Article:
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Cover Story [Issue # 5 ]
Dido: Dido Gives Thanks Again

By Dave Lewis

Life For Rent ( CD Arista )

Though she ran the risk of being known only for her 1999 collaboration with controversial rapper Eminem on the hit single "Stan," British pop diva Dido was able to escape the shadow of Slim Shady and come into commercial and artistic success on her own.

Her debut album, No Angel, sold more than twelve million copies worldwide and spawned the hit singles "Thank You" (which served as the basis for "Stan") and "Here With Me" (heard as the theme song to TV's "Roswell"). September 30th signaled the release of her strong sophomore disc, Life For Rent.

After the massive success of No Angel, sales expectations for Life For Rent were increased exponentially. Did the pressure to match her previous sales influence Dido’s work on the new CD? "Not musically, no," Dido said in a recent telephone interview, "because I don't really think that record sales affect the way you make music, you just make the music that you want to make and that feels good, and it's more of an emotional thing. But I definitely felt that there was a lot of people watching before the album came out. It seemed like an inordinate amount of attention. It made it all the more exciting when the record did come out. It just feels great."

Before "Stan," No Angel, and global fame, Dido resided primarily outside of the spotlight. As a backup singer in her brother Rollo’s now-defunct club/hip-hop group Faithless, Dido first discovered her calling as an artist and songwriter. Though producer Rollo and producer/DJ Sister Bliss were the focal point of the group, Dido's contributions were worthy of note. The band broke up after a few short years. Happily, Rollo continues to work with his sister, and the bulk of Life For Rent was co-written and co-produced by him. Rollo plays the studio-bound techie yin to Dido's more outgoing yang.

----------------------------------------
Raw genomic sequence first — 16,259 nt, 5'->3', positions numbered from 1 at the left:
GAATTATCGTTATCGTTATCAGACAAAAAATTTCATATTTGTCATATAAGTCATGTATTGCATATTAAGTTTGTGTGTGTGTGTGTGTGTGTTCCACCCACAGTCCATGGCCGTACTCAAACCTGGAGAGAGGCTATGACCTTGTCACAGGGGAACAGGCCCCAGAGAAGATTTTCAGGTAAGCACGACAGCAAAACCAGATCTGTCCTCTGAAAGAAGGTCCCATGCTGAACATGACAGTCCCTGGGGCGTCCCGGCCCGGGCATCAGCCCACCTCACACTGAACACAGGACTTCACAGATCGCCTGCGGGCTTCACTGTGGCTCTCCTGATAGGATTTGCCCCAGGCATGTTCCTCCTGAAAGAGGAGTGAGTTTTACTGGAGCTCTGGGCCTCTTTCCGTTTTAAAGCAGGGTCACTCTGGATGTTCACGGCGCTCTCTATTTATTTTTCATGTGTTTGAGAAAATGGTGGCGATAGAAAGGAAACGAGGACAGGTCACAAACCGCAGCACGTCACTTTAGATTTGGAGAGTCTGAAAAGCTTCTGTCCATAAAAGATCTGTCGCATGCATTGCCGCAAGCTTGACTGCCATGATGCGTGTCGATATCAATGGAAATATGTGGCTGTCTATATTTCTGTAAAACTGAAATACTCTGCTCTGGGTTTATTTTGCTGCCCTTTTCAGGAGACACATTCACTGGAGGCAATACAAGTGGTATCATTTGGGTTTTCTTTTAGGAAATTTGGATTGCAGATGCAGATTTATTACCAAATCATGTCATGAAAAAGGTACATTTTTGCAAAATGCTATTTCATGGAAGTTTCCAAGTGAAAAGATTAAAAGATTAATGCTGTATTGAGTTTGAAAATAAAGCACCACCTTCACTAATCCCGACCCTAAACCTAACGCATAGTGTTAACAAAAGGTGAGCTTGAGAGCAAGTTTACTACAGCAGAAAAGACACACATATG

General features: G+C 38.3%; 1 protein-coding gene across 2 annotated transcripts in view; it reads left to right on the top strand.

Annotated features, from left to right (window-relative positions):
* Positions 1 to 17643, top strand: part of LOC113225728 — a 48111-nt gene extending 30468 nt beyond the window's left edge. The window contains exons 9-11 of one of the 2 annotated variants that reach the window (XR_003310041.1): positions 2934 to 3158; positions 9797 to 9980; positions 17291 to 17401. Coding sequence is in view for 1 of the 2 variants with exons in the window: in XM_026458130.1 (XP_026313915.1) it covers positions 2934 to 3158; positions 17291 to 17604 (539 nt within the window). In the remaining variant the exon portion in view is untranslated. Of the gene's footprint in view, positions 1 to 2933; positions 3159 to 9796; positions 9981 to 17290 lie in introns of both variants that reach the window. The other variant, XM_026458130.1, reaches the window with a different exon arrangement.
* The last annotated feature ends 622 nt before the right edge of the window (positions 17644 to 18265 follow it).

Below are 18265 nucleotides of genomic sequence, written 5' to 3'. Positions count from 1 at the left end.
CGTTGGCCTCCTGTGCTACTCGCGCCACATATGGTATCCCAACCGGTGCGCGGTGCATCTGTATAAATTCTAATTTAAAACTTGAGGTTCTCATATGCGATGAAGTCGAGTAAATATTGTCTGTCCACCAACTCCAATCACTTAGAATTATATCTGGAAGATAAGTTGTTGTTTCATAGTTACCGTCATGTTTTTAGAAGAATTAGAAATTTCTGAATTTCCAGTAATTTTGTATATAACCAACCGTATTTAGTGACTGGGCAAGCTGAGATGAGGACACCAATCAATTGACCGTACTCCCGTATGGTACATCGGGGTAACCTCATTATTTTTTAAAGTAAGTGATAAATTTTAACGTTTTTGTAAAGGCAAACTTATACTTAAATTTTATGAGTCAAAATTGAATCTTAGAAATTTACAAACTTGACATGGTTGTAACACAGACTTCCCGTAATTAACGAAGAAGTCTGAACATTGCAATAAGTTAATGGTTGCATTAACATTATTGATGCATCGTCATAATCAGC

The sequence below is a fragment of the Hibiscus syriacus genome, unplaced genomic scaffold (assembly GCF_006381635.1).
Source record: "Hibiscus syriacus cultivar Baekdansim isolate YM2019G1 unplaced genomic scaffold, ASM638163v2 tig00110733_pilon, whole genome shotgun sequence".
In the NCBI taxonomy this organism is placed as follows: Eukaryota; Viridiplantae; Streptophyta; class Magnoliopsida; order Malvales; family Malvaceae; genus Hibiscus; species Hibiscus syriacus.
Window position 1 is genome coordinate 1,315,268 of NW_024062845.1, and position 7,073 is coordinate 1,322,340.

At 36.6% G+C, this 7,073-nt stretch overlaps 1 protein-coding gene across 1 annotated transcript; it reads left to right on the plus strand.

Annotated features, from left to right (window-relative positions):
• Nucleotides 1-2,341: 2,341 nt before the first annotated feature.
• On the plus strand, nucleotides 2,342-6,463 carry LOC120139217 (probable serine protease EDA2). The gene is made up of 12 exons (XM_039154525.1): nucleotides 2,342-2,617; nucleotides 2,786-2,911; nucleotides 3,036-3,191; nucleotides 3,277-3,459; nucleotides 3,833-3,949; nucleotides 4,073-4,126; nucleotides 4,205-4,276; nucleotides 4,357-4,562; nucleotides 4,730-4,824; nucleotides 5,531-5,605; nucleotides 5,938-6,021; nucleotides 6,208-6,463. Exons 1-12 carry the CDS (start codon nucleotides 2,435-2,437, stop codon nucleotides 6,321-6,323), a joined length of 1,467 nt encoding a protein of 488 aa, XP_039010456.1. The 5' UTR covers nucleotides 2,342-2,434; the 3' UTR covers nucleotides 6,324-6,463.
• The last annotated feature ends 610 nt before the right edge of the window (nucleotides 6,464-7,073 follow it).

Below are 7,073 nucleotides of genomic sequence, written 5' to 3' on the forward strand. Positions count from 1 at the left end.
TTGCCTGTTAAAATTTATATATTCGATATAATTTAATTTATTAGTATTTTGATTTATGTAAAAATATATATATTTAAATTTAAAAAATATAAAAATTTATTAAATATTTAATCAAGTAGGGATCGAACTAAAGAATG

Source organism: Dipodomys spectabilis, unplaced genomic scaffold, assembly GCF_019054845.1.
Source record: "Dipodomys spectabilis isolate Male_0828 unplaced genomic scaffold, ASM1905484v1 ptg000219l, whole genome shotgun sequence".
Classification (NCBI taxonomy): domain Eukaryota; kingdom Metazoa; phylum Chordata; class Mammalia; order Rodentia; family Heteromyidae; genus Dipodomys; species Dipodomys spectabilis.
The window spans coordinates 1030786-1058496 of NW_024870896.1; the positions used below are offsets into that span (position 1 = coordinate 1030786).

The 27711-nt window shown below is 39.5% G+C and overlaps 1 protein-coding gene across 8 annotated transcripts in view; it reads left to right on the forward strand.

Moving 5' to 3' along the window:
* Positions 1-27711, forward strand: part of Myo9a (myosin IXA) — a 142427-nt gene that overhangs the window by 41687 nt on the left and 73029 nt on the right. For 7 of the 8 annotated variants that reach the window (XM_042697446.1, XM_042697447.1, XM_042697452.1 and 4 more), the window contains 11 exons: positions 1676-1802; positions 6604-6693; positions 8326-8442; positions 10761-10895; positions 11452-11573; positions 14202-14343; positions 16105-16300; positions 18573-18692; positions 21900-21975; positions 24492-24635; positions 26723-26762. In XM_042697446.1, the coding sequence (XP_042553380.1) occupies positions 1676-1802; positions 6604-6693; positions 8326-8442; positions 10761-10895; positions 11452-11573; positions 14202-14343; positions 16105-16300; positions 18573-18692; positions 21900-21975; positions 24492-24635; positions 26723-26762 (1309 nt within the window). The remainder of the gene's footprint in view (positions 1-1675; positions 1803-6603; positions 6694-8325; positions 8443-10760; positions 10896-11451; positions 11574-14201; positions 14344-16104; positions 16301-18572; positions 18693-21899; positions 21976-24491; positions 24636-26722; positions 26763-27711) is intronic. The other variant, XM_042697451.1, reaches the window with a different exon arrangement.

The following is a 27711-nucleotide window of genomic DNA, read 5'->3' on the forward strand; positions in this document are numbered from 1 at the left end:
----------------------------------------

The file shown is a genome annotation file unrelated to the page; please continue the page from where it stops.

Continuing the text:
Despite their family ties, Dido claimed there isn't any professional sibling rivalry between Rollo and herself. "I think both of us live in mortal fear of having the other one's job," she said. "He would hate to have my job, and I'd get frustrated if I was in a studio everyday of my life. I like to be in the studio for a year and then tour for a year. He would just hate to be onstage. He doesn't even like his picture being taken."

Rollo's input, as well as that of other producer-artists like Sister Bliss and British hip-hopper P*nut, helped Dido create an atmospheric enigma of a record in Life For Rent. On the one hand, the danceable beats are addictive, the synths are warm and sensual and Dido's voice is gorgeous. On the other hand, Life for Rent's lyrics are for the most part melancholy, and the overall effect of the CD is bittersweet. Songs like "White Flag" (the lead-off single) and "Stoned," sound lush and soothing, but are actually fairly dark tales of lost love and heartbreak. Such tracks resonate with a certain recurring sadness and finality that is present in much of Dido's music (and, for that matter, a lot of British pop in general).

Musically, Life For Rent gracefully shifts gears from the laid-back hip-hop of "Who Makes You Feel" to the acoustic folk-soul of the title track. The result is a CD as ready for club play as it is for your headphones.

Life For Rent also features extensive production work form Dido. Already a prolific songwriter, Dido sees production as a logical extension of the craft. She justified her increasing interest in self-production by saying, "I Just figure it's my stuff and I'm the one who has to listen to it, sing it and talk about it for the next couple of years, and I’m never going to let someone else do it, you know?"

Dido's willingness to experiment in the studio reflects her eclectic tastes in music. Eager to discuss her preferences, she offered up a list of her current faves: Irish singer-songwriter Damien Rice ("I love that album," she gushed), "Cerys Matthews, who used to sing for Catatonia, a lot of dance music, a lot of hip-hop, all sorts of stuff actually."

A perfect explanation for the reason that Dido's musicsounds the way it does is the fact that she listens to "anything from Neil Young and James Taylor, and then right through into techno." That dichotomy describes her music in a nutshell.